The temperatures are dropping and the days are getting shorter. This can only mean one thing: It’s winter in North Carolina!
If you’re like most of us, you spent your autumn driving across the state, marveling at the stunning fall foliage at every turn. While The Tar Heel State looks great in every season, it really comes alive this time of year.
In between campfires and Christmas lights, your schedule might be pretty packed lately. A winter garden can provide a place of respite, joy and reward. Though the last of the summer tomatoes might be long gone, there’s plenty to grow and enjoy.
You can fill the garden and the larder with a few of these go-to crops that do well in this particular climate. If you thought the growing season was winding down, let this guide inspire you to keep it up!
Flowers to plant
You may already know that pansies and violas are some of the most cold-hardy plants around. Available in a range of colors from sunshine yellow to deep plum, these are mainstays in any NC winter garden.
The best part? With a little TLC, they’ll maintain their sweet appearance and brilliant color all the way through the winter. They’ll even survive a frost or freeze, though they might appear a little shocked or withered in the days that follow.
Plant a few rows of flowers in your vegetable garden to add a pop of color to the space. They do well in the ground, but can also thrive in containers and raised beds. Similar cold-tolerant floral varieties include:
- Winter jasmine
- Sweet alyssum
- Winter iris
- Christmas rose
As long as you keep your garden well-watered and maintained, you can enjoy these beautiful blooms for months to come!
Everyone knows that winter is the unofficial Slow Cooker Season. When it’s already dark before you leave the office, there’s nothing like coming home to a piping hot bowl of soup or stew.
However, you’ll need a crisp salad to balance out those hearty dishes. This is when you’ll be glad you planted a winter garden in NC! While your summer rows might have been filled with sweet peppers, watermelons and Better Boys, this month it’s all about the leafy greens.
Be sure to leave plenty of room for all of those beloved salad standouts, including:
- Swiss chard
In addition, you can also plant a few rows of Brussels sprouts at this time of year. Then, any time you crave something fresh, you can simply walk outdoors with a pair of garden shears!
Whether you start them indoors from seeds or take the fast track with seedlings from the garden center, the key is to get these veggies in the ground as early as possible. This will give them time to acclimate before the ground becomes too hard or frozen.
Hearty root vegetables
What’s a traditional winter pot roast without plenty of savory root vegetables? When you have plenty on hand, you’re only a few ingredients away from one of the most nourishing and filling meals. At the same time, root veggies also taste great roasted, baked or grilled for a quick and easy side dish.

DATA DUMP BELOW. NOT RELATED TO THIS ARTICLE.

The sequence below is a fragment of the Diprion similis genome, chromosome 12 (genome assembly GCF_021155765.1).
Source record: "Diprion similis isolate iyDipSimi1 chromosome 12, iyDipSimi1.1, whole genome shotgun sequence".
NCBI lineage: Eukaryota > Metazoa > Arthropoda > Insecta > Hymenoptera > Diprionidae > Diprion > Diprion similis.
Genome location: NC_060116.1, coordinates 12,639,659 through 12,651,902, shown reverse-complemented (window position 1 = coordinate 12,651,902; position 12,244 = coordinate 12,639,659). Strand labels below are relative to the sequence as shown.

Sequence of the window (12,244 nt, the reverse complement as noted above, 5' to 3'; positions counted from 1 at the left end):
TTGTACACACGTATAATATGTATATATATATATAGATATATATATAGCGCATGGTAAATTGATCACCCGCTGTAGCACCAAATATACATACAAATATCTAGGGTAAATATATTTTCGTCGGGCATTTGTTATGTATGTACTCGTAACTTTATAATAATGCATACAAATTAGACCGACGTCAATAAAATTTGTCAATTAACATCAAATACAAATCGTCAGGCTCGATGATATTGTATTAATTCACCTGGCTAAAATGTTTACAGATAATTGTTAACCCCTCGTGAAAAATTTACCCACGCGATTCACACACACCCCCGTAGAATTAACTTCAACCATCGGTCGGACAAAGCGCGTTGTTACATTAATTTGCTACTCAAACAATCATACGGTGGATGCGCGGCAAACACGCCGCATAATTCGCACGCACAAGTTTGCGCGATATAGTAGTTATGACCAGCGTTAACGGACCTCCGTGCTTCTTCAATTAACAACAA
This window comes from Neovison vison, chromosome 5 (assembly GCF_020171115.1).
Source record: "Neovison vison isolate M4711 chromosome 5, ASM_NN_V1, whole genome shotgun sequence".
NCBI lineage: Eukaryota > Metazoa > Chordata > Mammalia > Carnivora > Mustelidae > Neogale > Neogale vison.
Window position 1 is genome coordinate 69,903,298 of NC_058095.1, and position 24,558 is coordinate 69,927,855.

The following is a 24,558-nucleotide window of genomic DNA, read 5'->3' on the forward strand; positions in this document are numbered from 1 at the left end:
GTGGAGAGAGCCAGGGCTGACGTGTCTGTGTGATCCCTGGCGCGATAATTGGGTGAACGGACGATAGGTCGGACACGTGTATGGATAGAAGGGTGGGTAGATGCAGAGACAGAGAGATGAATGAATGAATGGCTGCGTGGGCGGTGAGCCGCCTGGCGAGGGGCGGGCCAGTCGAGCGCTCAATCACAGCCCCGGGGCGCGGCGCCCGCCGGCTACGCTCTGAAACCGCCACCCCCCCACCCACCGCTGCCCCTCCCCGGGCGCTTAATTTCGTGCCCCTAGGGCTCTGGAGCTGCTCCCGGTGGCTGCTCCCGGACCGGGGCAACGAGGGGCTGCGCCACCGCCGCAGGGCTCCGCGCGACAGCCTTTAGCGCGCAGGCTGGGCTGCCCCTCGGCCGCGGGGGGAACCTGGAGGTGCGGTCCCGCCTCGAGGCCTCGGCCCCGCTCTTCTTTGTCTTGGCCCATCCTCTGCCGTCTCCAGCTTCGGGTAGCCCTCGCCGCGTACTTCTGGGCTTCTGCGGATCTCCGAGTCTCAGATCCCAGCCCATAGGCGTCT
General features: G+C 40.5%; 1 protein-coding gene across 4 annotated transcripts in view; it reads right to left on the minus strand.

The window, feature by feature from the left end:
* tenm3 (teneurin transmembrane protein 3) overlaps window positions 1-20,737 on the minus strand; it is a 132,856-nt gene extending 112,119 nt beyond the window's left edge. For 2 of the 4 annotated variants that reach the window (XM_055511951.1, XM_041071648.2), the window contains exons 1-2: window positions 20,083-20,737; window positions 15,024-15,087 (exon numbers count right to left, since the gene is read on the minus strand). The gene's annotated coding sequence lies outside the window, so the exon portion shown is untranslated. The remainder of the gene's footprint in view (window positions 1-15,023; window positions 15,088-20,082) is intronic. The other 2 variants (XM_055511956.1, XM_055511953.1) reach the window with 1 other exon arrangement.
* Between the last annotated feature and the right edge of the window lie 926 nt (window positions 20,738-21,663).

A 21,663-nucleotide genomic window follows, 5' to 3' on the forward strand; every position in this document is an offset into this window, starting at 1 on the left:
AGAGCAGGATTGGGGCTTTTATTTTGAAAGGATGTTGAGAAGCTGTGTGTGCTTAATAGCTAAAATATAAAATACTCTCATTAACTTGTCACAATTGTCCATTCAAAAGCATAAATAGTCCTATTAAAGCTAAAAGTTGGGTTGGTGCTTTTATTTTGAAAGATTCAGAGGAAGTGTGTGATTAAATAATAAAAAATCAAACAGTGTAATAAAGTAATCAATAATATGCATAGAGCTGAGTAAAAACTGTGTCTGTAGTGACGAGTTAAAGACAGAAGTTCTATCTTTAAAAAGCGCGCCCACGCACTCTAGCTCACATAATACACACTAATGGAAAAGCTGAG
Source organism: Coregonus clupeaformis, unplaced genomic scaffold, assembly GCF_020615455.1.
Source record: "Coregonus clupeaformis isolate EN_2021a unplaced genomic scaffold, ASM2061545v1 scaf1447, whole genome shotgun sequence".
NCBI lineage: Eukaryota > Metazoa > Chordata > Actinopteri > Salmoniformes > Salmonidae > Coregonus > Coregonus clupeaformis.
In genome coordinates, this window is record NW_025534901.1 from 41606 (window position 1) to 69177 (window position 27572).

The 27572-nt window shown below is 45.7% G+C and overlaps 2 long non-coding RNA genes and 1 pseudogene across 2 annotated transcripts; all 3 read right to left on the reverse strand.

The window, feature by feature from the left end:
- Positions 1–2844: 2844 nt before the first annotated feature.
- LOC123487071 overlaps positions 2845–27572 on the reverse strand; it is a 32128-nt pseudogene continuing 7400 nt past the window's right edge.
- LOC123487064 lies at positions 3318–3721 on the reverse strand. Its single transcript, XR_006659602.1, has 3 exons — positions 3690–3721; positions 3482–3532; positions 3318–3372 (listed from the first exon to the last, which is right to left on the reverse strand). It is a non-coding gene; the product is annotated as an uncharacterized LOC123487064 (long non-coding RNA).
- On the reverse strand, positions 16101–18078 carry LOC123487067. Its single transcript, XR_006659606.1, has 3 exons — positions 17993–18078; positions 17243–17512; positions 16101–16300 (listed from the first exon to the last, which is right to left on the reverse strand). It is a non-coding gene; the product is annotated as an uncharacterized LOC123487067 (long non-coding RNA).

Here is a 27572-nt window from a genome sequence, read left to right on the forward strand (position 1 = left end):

Forget filling up your grocery cart. When you plant these in your garden, you can enjoy the freshest bounty around! A few of our favorites include:
These crops can be a little challenging to grow successfully from a transplant. Especially if you’re starting from cooler temperatures, we recommend starting them directly from seed. This way, you can control every aspect of their growing environment and slowly acclimate them to the outdoors.
Fragrant, delicious herbs
If you’ve ever pulled a loaf of crusty rosemary bread from the oven, then you know that the right herbs can absolutely bring a meal alive. Thankfully, you can grow plenty in a winter garden in North Carolina!
Just like pansies and violas, there are plenty of cold-hardy herbs that do well in these chilly months. These include:
- St. John’s Wort
All of these plants will maintain their foliage and structure throughout the fall and winter. However, it’s best to use a light hand when harvesting. A gentle pinch can help your herbs last as long as possible, even when they begin to look a little thin.
In addition to their culinary uses, herbs also make beautiful border plants in your garden!
Tips to maintain a winter garden in NC
Once your plants are in the ground, you naturally want them to live as long as possible. To help them retain their appearance and quality, check your soil often.
Make sure it stays moist, and take the time to thin out any seedlings that appear. At the same time, make sure you’ve allowed plenty of space for the plants to spread out once they start growing.
If you live in an area that routinely sees significant frosts or snows, then it’s a good idea to invest in durable row covers. Made of heavy-duty fabric, these are designed to protect your crops from falling victim to a severe cold snap. Not only do row covers keep the chilly precipitation away from your delicate plants, but they also help warm up the ground beneath them for a true win-win.
What will you plant in your winter garden?
As we bid farewell to autumn, it’s time to look forward to all of the fun and excitement that winter brings. Though you might think of gardening as more of a spring and summer activity, you can enjoy this hobby all year long.
Fill your winter garden with the flowers, veggies and herbs described above. Then, sit back and marvel at all of your hard work, preferably with your hands wrapped around a mug of something warm.